Police Department Becomes First to Voluntarily Withdraw From 1033 Military Surplus Programby Kristan T Harris
The Rundown Live
Nov. 09, 2015
Putin Announces Formal Annexation of Four Ukrainian Territories, Denounces 'Satanic' West Changing Kids' Gender
VP Kamala Harris Says 'Communities of Color' Must Be Favored For Hurricane Relief Funds to Advance 'Equity'
Russia Asks Biden Directly If He 'Carried Out' His 'Threat' to Destroy Nord Stream 2 Pipeline
Fox News' Griffin: There's 'No Evidence' U.S. Was Involved in Nord Stream 2 Explosion Because The Pentagon Says So
First Transgender Officer in U.S. Army Indicted For Allegedly Conspiring to Aid Russia
Vermont's Burlington Police department announced they will be withdrawing from the Pentagon's questionable 1033 military surplus program. This will mark the first time a police department has ever willfully withdrawn from the Department of Defense's (DOD) federal program, according to the New York Daily News.
The controversial program is responsible for the militarization of local police departments across the United States, often arming them with left over equipment including advanced surveillance technology, MRAP’s, grenade launchers, tanks and numerous other left over war accessories.
The Burlington Police Department’s official statement over their separation with the DOD’s 1033 program voices their concerns over the warlike training and gear:
“The militarization of local police departments is a genuine concern in our nation,” said Burlington Chief of Police Brandon del Pozo. “There are times when military-style equipment is essential for public safety, but they are very rare. Between our partners in the Vermont State Police and the Vermont National Guard, as well as the other federal and local agencies the Burlington Police Department partners with, we have the resources to handle all but the most inconceivable public safety scenarios. Amassing a worst-case scenario arsenal of military equipment results in officers seeing everyday police work through a military lens. When I realized what a small role the military played in equipping our police, I concluded it was better to return the items and let our 1033 Program memorandum of understanding expire.”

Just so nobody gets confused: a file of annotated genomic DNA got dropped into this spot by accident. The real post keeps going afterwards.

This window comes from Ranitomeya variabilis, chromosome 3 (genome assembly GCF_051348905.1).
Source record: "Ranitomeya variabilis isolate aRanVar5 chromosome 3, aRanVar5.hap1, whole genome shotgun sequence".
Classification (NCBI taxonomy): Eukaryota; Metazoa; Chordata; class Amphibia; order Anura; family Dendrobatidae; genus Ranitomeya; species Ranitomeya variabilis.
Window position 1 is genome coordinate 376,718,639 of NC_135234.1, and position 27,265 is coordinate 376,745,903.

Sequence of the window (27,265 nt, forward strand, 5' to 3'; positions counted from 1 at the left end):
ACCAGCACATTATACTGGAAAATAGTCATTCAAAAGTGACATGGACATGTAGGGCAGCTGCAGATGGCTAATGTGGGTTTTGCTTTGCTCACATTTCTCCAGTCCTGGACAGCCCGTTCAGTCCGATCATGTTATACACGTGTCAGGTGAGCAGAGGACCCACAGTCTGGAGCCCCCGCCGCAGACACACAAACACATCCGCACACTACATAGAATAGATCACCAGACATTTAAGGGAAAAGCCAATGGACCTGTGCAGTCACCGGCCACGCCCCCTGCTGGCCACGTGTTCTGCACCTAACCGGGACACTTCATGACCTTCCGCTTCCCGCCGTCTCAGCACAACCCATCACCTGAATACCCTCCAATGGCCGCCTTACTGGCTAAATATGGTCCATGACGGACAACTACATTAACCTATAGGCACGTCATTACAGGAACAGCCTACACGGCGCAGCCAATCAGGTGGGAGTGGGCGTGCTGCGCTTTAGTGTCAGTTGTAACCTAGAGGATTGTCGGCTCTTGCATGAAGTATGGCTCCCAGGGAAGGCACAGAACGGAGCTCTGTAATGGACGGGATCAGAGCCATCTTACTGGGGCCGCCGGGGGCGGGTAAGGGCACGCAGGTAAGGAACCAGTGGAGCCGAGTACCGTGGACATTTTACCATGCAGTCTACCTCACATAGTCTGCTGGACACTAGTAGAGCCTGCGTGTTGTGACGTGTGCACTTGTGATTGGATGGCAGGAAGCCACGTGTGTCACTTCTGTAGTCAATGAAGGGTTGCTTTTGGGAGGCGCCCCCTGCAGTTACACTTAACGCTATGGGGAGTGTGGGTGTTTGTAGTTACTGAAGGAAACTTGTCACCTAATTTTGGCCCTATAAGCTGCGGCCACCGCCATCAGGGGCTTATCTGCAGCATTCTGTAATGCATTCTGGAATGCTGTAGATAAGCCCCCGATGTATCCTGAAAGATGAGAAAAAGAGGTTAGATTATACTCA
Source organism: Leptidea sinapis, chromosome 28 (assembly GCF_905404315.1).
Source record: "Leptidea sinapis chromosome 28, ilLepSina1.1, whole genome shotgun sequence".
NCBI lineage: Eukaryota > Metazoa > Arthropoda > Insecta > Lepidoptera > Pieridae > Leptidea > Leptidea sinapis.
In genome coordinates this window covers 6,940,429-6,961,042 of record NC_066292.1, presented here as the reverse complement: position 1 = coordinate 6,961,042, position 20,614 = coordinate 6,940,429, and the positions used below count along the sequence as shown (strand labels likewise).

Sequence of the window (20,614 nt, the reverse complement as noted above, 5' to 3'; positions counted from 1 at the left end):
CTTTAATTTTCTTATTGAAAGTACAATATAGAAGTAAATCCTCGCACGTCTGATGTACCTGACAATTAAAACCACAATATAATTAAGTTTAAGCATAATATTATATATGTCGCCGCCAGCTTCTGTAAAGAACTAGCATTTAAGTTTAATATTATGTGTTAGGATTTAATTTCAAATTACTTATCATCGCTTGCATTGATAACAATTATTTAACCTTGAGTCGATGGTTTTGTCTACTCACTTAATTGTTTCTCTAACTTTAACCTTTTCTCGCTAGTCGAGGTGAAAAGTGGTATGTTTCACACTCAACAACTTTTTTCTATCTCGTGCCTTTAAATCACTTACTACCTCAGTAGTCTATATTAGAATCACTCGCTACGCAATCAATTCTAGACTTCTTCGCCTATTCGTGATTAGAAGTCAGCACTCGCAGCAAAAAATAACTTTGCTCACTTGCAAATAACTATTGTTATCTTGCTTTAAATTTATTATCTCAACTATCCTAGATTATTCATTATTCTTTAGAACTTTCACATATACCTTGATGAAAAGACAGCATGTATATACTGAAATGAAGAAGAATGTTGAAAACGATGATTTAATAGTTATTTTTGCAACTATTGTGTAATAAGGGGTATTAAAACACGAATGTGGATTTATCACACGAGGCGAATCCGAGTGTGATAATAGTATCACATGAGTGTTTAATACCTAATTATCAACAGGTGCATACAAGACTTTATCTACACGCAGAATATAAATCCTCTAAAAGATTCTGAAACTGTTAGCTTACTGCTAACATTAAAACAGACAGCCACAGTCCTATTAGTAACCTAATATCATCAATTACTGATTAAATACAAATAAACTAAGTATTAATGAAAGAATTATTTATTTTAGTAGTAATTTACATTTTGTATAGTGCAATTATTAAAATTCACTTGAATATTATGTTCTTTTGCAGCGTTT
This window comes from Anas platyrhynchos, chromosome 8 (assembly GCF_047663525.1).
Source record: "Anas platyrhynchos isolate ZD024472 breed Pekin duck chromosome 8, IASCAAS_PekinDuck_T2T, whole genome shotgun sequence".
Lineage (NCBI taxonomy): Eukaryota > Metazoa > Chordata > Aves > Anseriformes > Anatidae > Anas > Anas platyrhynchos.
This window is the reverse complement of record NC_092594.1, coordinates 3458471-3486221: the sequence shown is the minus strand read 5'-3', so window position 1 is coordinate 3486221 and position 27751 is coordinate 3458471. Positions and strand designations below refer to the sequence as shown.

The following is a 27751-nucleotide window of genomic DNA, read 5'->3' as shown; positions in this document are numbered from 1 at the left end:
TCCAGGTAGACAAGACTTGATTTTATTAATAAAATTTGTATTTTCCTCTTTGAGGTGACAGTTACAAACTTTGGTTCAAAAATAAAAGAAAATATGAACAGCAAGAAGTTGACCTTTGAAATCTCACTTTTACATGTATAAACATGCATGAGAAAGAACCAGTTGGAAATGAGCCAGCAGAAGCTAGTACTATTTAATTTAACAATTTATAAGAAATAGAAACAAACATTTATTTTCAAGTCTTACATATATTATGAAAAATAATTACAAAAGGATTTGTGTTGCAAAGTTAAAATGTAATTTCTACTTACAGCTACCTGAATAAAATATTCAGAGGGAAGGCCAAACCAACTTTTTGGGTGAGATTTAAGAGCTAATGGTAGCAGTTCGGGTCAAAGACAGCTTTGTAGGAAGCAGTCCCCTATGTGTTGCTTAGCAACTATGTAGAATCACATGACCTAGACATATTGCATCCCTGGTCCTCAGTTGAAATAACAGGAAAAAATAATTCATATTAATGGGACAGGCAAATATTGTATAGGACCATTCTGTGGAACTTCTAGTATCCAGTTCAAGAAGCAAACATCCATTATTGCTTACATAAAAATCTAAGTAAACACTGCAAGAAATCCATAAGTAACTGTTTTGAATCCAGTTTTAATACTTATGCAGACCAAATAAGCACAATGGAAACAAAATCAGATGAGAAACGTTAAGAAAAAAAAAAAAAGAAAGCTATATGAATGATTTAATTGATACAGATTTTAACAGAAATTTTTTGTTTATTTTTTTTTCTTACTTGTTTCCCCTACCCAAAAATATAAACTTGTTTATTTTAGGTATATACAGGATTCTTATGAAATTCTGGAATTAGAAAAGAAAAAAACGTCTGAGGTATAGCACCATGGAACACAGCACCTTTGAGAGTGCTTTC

Mayor of Burlington, Miro Weinberger praised del Pozo’s decision encouraging police departments to avoid use of military equipment, “Today’s announcement cements the Burlington Police Department’s long-standing practice of avoiding the use of military equipment, in contrast to many other police departments. Our focus instead is on the basics of good policing in the 21st century: foot patrols, strong relationships between the officers and the community, and the use of modern tools to increase public transparency and police effectiveness.”
The Burlington PD reaffirmed residents that they have “no plans to acquire tactical or military items beyond the types of conventional policing equipment it already possesses.”
Will other local police departments begin to sever ties with the Pentagon’s 1033 military surplus program?